Charlotte is a UX designer with a background in technology. She spent the first ten years of her career as a front-end developer for apps, websites, and games, before switching to the field of user experience. Charlotte is passionate about creating technology that solves real problems for real users by combining context, empathy, and design tools into the art of engineering. Today she is consulting and building software for the German administration to help them adopt user-centered and agile methodologies with the goal to build software that works better for everyone.
Besides technology, Charlotte loves to cook and bake for friends, dance in every possible way from modern to ballet to salsa or to re-discover the world together with her two young daughters.
Designing good public services for everyone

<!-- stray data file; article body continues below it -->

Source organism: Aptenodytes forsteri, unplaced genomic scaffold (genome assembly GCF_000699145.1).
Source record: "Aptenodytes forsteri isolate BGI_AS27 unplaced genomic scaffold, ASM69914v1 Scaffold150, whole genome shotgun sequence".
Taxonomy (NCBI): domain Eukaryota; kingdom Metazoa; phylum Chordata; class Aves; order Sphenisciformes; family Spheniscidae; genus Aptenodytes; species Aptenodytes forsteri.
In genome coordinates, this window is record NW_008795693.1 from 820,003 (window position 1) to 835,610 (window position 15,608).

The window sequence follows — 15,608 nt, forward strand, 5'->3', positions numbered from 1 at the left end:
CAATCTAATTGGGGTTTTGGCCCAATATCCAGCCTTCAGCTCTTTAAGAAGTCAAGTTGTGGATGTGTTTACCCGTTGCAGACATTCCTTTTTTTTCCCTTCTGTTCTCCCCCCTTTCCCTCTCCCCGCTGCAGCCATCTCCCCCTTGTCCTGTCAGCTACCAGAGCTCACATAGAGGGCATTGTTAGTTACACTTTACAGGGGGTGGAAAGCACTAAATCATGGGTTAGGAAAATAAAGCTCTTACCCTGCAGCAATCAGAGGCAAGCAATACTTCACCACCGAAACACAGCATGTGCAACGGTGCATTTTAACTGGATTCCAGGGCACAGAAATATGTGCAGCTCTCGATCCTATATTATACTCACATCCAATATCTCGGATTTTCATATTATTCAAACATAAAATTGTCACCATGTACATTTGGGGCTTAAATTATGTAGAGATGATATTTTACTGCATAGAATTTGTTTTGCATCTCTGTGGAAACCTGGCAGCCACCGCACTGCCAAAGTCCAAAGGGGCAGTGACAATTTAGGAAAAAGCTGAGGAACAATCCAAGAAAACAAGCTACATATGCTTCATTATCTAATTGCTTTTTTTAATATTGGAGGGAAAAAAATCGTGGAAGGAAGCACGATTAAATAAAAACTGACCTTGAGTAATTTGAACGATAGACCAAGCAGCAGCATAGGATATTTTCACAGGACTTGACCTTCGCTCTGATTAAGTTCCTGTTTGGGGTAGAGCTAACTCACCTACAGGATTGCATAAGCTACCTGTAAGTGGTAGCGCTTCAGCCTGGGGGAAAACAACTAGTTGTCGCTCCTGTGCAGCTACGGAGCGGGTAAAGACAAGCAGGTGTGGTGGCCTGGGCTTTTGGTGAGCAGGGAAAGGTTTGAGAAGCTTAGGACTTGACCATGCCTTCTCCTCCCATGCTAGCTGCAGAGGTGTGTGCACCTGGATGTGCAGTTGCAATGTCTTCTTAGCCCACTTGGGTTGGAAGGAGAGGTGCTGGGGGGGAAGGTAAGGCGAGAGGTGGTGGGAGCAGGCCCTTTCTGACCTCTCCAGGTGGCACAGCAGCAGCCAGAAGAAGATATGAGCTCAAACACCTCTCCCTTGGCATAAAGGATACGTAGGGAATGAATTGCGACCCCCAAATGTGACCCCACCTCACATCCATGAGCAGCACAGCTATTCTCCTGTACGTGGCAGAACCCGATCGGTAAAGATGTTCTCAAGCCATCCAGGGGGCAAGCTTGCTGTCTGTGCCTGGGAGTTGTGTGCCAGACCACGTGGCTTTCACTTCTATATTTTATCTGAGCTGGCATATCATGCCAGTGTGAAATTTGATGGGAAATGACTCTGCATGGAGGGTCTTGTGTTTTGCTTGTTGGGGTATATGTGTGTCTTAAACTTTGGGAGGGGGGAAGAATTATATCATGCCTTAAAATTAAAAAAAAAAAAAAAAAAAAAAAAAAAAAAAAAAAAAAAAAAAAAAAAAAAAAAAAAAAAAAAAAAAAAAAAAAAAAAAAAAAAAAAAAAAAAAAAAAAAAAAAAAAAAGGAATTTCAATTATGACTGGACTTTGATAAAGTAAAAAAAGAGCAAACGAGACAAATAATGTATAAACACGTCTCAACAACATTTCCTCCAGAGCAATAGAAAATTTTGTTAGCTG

Interacting with the state through digital services usually feels like being back in the early 2000s. Especially in Germany, citizens rarely have great experiences. And while there might be very good reasons why it is more complicated to apply for a new passport than it is to order cat food to your home, things do not need to be overly complicated. Designing public services with the clear intention to serve the users' needs is possible. When the German Digital Service was founded three years ago, it was the declared mission to bring engineers, designers and public servants together, to create accessible and inclusive public services that people would want to use and can understand. And even if it is still a huge task to build up digital capabilities and transfer knowledge, resources and talents from the private to the public sector, there are also exciting opportunities when designing technology that is really intended to serve people and foster a transparent, inclusive and fair state.